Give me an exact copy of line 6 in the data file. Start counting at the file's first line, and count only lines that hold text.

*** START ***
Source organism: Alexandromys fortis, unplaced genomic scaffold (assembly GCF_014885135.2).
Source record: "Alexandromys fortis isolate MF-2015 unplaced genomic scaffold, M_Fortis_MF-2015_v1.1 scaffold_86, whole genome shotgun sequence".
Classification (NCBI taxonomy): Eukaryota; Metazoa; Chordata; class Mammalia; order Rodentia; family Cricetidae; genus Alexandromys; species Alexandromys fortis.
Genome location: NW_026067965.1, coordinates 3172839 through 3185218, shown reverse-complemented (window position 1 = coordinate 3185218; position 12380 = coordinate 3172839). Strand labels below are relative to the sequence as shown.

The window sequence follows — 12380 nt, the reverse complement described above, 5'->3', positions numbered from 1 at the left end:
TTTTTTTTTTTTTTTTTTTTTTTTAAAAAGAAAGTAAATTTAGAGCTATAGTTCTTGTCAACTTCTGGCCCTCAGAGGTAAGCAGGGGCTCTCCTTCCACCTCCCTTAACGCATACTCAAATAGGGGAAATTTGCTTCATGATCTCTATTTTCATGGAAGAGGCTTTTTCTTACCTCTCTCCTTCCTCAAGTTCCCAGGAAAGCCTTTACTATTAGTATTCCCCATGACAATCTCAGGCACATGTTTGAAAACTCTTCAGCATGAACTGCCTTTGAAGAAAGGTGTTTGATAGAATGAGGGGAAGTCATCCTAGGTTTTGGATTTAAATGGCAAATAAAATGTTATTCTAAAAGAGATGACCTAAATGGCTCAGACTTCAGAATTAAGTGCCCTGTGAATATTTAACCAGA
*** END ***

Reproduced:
TTTTTTTTTTTTTTTTTTTTTTTTAAAAAGAAAGTAAATTTAGAGCTATAGTTCTTGTCAACTTCTGGCCCTCAGAGGTAAGCAGGGGCTCTCCTTCCACCTCCCTTAACGCATACTCAAATAGGGGAAATTTGCTTCATGATCTCTATTTTCATGGAAGAGGCTTTTTCTTACCTCTCTCCTTCCTCAAGTTCCCAGGAAAGCCTTTACTATTAGTATTCCCCATGACAATCTCAGGCACATGTTTGAAAACTCTTCAGCATGAACTGCCTTTGAAGAAAGGTGTTTGATAGAATGAGGGGAAGTCATCCTAGGTTTTGGATTTAAATGGCAAATAAAATGTTATTCTAAAAGAGATGACCTAAATGGCTCAGACTTCAGAATTAAGTGCCCTGTGAATATTTAACCAGA